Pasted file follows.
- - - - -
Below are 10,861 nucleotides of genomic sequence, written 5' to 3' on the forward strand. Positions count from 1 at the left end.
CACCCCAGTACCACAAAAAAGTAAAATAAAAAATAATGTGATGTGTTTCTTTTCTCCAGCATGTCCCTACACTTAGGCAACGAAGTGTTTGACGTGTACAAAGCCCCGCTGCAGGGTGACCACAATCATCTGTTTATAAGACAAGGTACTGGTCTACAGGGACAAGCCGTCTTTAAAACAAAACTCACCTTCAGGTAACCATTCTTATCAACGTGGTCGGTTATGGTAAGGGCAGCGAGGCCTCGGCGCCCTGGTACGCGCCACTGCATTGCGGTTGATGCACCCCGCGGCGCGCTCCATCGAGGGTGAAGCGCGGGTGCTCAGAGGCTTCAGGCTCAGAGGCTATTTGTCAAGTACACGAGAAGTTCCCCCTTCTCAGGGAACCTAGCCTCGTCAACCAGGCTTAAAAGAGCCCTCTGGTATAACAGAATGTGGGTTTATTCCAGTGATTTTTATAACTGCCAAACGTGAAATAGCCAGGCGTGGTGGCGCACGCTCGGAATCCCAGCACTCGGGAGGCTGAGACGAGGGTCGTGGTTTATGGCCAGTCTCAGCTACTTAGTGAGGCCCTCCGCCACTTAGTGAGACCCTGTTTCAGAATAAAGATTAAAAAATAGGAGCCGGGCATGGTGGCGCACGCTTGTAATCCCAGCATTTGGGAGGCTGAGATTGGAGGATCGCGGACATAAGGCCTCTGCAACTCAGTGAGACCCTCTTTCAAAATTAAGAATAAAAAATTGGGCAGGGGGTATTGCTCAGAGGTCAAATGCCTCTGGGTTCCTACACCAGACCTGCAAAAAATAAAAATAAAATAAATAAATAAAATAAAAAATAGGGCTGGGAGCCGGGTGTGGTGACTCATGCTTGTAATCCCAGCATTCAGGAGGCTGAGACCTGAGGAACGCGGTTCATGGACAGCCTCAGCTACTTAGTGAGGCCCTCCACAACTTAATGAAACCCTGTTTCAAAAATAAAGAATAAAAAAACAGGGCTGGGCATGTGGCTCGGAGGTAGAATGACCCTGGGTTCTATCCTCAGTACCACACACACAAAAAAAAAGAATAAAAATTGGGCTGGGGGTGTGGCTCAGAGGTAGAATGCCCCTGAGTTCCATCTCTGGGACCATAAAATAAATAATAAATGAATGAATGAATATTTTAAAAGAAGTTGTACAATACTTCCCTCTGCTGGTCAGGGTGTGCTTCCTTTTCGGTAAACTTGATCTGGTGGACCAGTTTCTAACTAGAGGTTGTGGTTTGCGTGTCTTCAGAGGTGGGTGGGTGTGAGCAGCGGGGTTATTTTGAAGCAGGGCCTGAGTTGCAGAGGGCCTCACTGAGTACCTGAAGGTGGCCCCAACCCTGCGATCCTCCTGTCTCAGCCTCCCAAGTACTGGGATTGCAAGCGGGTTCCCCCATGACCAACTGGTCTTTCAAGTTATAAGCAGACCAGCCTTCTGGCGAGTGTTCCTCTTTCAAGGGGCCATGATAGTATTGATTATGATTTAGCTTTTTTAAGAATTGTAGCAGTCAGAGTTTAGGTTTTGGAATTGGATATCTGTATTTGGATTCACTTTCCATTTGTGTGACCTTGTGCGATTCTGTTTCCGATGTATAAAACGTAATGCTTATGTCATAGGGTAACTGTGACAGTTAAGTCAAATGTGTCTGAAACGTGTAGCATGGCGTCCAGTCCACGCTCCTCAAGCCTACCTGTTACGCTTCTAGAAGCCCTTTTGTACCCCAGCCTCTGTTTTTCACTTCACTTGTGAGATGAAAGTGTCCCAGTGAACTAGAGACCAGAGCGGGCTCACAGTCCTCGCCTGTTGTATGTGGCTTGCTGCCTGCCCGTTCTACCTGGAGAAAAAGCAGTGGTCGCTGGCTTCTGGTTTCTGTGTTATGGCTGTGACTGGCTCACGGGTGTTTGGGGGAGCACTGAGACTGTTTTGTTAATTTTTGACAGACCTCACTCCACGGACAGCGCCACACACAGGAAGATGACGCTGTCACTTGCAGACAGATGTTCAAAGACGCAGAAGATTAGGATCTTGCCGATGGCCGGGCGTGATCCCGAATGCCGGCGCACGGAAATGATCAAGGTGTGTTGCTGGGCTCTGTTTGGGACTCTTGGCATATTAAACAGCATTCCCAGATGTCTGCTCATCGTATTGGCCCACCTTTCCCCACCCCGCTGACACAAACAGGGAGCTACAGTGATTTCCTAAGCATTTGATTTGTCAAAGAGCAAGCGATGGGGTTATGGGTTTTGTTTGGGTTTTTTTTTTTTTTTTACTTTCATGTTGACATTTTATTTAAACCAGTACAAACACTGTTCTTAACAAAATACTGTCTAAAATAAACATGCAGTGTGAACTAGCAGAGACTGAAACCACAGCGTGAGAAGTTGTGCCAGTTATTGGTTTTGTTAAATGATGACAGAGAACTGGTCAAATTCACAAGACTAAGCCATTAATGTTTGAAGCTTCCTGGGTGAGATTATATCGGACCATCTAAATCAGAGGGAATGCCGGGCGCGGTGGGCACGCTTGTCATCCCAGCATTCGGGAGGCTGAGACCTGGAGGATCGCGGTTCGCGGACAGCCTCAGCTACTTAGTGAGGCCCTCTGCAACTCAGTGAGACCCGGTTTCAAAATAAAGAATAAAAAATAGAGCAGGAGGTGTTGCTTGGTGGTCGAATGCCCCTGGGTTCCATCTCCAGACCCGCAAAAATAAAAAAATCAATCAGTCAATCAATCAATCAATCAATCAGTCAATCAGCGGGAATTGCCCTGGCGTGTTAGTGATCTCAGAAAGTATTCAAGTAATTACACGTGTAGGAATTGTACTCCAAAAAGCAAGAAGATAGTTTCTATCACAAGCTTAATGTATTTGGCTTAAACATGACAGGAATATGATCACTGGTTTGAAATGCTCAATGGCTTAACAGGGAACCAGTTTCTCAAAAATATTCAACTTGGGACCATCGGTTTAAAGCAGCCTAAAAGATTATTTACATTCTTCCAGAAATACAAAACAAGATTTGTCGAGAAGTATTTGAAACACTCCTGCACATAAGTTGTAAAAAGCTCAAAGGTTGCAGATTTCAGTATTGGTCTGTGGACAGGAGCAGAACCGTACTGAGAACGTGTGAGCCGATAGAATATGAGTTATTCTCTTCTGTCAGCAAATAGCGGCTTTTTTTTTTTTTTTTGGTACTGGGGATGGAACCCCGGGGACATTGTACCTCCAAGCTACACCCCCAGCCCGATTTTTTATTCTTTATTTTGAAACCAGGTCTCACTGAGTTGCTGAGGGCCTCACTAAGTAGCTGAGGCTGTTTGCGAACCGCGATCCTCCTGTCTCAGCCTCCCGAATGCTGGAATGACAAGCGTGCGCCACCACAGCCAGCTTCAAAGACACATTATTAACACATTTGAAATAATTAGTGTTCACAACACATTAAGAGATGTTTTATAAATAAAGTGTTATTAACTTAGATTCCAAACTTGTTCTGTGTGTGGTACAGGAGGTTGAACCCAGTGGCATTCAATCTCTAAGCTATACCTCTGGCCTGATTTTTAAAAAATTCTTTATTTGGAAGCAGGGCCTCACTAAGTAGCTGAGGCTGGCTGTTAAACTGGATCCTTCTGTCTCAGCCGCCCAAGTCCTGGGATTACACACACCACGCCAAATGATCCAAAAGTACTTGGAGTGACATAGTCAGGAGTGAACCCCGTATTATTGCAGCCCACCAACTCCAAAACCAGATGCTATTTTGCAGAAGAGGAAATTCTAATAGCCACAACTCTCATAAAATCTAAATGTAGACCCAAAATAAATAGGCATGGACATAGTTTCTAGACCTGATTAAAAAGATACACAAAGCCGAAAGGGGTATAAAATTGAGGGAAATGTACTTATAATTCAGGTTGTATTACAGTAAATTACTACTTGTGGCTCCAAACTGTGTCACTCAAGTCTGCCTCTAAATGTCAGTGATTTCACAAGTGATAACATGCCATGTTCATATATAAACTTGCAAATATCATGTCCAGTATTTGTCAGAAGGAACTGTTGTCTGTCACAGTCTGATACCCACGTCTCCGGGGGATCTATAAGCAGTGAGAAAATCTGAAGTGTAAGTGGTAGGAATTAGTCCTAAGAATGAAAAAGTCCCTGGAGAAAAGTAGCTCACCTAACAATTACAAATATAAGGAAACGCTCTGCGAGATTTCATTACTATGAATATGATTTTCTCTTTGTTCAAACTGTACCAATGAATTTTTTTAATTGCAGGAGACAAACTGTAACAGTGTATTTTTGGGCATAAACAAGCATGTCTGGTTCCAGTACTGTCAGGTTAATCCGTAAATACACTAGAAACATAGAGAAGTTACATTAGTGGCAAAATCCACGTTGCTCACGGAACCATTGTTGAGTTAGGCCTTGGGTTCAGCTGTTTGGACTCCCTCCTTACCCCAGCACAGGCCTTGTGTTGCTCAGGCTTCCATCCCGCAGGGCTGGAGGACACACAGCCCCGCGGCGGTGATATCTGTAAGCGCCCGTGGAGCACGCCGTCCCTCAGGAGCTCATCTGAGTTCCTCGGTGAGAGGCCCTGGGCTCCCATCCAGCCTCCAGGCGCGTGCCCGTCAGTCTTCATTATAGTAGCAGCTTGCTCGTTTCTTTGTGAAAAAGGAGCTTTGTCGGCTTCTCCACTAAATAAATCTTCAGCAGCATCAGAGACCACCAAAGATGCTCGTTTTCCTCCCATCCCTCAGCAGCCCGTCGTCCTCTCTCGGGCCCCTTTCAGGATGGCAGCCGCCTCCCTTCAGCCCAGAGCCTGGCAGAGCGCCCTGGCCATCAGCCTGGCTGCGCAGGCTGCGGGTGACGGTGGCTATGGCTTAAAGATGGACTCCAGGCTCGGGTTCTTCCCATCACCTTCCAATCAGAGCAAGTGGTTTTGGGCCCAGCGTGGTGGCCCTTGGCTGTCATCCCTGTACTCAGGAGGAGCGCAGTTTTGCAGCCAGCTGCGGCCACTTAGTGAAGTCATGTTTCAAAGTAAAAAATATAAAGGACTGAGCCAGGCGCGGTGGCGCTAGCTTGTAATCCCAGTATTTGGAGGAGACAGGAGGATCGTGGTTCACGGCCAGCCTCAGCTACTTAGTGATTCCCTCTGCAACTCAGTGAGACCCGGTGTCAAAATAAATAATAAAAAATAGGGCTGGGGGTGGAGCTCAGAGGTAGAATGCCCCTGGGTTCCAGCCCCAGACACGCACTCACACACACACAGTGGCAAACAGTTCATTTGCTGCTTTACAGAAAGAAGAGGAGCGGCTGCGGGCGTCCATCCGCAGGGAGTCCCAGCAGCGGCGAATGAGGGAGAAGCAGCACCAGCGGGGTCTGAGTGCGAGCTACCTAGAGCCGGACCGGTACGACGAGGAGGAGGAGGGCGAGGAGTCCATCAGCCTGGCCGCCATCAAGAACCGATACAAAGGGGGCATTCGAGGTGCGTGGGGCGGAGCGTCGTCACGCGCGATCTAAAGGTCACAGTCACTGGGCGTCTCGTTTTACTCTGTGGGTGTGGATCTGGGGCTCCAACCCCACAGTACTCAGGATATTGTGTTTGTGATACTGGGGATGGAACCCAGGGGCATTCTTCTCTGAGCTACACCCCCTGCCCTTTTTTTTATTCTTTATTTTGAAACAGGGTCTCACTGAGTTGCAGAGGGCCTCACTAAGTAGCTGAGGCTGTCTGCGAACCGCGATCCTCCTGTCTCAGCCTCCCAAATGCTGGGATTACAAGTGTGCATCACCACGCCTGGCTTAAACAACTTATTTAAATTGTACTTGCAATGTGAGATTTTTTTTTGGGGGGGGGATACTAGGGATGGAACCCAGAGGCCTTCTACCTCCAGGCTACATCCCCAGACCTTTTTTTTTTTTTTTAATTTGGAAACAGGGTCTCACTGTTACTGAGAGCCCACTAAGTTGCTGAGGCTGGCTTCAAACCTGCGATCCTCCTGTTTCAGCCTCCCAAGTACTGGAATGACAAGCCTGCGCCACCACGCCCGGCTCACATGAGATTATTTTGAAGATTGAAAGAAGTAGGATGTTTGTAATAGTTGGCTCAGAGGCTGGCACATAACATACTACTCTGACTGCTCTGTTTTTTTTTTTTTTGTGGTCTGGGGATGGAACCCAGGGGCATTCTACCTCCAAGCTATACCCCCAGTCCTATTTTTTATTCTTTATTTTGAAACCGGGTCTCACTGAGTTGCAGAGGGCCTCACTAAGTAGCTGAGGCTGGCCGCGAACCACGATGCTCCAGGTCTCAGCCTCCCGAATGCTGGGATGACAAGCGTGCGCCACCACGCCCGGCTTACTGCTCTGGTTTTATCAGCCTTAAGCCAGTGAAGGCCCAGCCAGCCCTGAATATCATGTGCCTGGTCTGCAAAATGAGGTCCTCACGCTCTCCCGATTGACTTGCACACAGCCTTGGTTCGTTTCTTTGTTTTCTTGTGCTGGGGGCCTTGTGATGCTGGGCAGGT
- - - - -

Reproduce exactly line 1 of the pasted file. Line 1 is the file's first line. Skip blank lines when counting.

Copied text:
Below are 10,861 nucleotides of genomic sequence, written 5' to 3' on the forward strand. Positions count from 1 at the left end.